After completing her acting training, Ellie (she/her) cut her teeth as a workshop facilitator under the wing of Loudmouth Education and Training, spending several years delivering work around relationships, sex and health education. During this time she started wondering ‘why does this sort of education have to end at eighteen?’. Recognising a particular need for positive change within the performing arts sector, she went on to study a masters degree in Performance Science at the Royal College of Music, which has given her keen insight into the psychological and lifestyle concerns that performing artists face today.
Ellie’s particular interest lies in supporting performing artists with all the challenges that come with the lifestyle of being a performer. Wanting to empower performing artists to live joyful and fulfilling lives, she sees Tonic’s work on equality, diversity and inclusion as central to this mission.
What does your role at Tonic involve?
I get to use my research skills to develop new training relating to equality, diversity and inclusion (EDI) and I get to use my facilitation skills to deliver it! A lot of my work happens in drama schools and conservatories, which I love, but I’m really lucky in that I also get to work with a really broad spectrum of people across the arts. This kind of work requires an awareness of both the performing arts landscape and the world of EDI, so a big part of my role is keeping up to date in those areas so that Tonic can be responsive to the needs of the industry.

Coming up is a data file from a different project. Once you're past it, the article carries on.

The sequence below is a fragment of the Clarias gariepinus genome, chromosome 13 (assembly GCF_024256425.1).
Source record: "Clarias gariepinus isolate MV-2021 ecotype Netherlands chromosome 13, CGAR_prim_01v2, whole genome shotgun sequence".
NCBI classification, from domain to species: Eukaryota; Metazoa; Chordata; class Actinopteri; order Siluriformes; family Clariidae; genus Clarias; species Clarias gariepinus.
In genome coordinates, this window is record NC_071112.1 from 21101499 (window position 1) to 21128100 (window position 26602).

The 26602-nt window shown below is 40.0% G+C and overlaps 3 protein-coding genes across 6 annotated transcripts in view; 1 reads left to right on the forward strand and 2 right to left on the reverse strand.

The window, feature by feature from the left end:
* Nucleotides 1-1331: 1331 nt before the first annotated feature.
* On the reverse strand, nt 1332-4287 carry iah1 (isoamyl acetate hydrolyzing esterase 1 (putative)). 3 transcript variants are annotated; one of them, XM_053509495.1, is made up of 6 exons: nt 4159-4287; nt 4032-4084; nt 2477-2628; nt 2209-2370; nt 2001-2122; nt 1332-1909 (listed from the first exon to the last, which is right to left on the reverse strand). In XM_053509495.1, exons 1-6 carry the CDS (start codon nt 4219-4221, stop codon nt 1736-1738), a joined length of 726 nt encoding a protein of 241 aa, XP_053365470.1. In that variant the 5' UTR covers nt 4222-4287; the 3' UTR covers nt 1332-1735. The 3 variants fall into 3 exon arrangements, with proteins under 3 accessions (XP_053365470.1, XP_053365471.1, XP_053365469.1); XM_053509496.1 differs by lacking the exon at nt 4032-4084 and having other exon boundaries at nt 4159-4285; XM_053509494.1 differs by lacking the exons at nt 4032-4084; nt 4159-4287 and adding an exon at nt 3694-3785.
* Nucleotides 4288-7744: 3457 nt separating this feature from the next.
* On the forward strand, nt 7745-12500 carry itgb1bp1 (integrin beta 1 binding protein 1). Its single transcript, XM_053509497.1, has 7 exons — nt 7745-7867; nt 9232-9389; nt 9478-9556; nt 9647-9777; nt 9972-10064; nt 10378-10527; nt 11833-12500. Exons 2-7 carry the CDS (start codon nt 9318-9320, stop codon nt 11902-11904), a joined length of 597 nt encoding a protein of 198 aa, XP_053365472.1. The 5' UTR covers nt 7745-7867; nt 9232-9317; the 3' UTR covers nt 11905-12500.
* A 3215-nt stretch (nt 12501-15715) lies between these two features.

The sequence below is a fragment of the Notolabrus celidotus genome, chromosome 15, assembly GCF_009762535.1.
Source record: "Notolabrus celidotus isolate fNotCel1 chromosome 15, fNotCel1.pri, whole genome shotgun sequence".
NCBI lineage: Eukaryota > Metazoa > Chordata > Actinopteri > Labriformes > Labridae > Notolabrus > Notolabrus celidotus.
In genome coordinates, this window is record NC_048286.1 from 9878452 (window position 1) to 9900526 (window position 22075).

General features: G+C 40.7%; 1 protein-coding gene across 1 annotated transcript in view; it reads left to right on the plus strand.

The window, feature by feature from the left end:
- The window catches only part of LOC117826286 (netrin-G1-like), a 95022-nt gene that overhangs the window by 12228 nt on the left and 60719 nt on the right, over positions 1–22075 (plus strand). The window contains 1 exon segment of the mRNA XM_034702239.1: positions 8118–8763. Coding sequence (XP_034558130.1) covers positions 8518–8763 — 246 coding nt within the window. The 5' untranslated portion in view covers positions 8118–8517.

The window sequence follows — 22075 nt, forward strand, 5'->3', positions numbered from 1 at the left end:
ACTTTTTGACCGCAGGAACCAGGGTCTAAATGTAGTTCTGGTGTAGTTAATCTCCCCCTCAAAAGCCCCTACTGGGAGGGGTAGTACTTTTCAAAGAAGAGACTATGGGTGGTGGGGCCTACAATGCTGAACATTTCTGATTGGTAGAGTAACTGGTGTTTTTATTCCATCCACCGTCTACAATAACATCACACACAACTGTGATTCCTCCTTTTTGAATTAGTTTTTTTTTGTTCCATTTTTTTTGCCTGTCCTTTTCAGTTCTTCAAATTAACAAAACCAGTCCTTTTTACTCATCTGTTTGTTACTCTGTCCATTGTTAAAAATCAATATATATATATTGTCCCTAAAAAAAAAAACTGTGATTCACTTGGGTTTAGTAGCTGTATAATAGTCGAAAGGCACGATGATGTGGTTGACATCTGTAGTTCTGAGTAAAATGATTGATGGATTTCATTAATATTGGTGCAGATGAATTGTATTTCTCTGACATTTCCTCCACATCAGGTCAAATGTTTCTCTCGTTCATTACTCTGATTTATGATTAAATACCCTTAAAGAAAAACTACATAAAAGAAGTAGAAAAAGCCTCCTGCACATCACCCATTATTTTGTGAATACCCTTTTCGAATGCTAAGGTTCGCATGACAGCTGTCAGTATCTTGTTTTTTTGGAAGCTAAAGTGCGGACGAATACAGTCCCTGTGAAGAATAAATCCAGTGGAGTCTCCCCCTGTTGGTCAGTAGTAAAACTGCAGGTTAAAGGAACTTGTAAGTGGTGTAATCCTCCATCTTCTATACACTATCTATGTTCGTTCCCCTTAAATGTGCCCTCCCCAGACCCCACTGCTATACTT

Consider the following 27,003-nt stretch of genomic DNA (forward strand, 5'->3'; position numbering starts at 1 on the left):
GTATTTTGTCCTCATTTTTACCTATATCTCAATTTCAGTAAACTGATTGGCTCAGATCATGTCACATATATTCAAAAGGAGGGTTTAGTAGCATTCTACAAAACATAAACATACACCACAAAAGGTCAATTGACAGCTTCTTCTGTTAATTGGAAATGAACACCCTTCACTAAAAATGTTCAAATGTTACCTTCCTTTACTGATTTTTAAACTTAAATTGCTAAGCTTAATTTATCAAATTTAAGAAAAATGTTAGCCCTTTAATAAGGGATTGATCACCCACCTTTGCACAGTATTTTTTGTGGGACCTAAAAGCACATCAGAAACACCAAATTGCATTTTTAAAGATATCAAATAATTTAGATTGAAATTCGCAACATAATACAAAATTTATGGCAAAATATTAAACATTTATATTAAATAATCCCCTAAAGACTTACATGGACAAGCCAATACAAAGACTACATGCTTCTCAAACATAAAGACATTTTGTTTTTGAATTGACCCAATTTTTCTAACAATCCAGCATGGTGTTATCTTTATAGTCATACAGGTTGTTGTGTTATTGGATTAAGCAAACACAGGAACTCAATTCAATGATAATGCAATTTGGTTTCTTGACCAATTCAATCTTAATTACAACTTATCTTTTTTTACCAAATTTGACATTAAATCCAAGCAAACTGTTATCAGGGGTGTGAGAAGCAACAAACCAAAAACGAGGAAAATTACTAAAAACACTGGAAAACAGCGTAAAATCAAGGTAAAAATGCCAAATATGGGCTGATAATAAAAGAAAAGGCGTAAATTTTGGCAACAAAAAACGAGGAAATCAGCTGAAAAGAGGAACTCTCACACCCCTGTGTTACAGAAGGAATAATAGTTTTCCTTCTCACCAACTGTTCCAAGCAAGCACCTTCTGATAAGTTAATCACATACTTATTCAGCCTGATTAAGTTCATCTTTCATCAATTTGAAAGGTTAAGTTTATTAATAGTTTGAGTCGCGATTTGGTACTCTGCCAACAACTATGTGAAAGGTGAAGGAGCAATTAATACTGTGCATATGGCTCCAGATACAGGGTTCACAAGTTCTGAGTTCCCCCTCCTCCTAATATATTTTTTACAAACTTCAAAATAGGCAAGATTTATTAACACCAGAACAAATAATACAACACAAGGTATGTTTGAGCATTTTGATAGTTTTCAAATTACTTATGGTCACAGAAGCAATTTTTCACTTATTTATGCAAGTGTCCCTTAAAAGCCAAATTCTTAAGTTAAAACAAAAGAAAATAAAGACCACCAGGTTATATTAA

What’s your favourite thing about working at Tonic?
Creative interpretation is such a huge part of being an actor, and so it’s really great to be able to use those skills in a new way here, interpreting the needs of our clients and working creatively with them to inspire positive change. It’s also thrilling to get to work with such an inspiring team of passionate and inquisitive people.
What book/podcast/documentary/etc inspires you the most?
It’s very hard to narrow it down with books, but “Natives” by Akala is very eye opening with regards to racism in Britain. “Invisible Women” by Caroline Criado Perez, which looks at gender bias, is a book I think everyone should read. For fiction grounded in reality, I adore anything by Sally Rooney and Kit de Waal. For something with a bit more escapism, “The Night Circus” and “The Starless Sea” by Erin Morgenstern are absolutely breathtaking. I am constantly listening to podcasts, but if I had to pick one I would say ‘The Allusionist’ – a podcast about language by Helen Zaltzman. So much can be learned about humanity by looking at where our words come from!
What 3 words would you use to describe Tonic?
Inquisitive, Responsive, Brave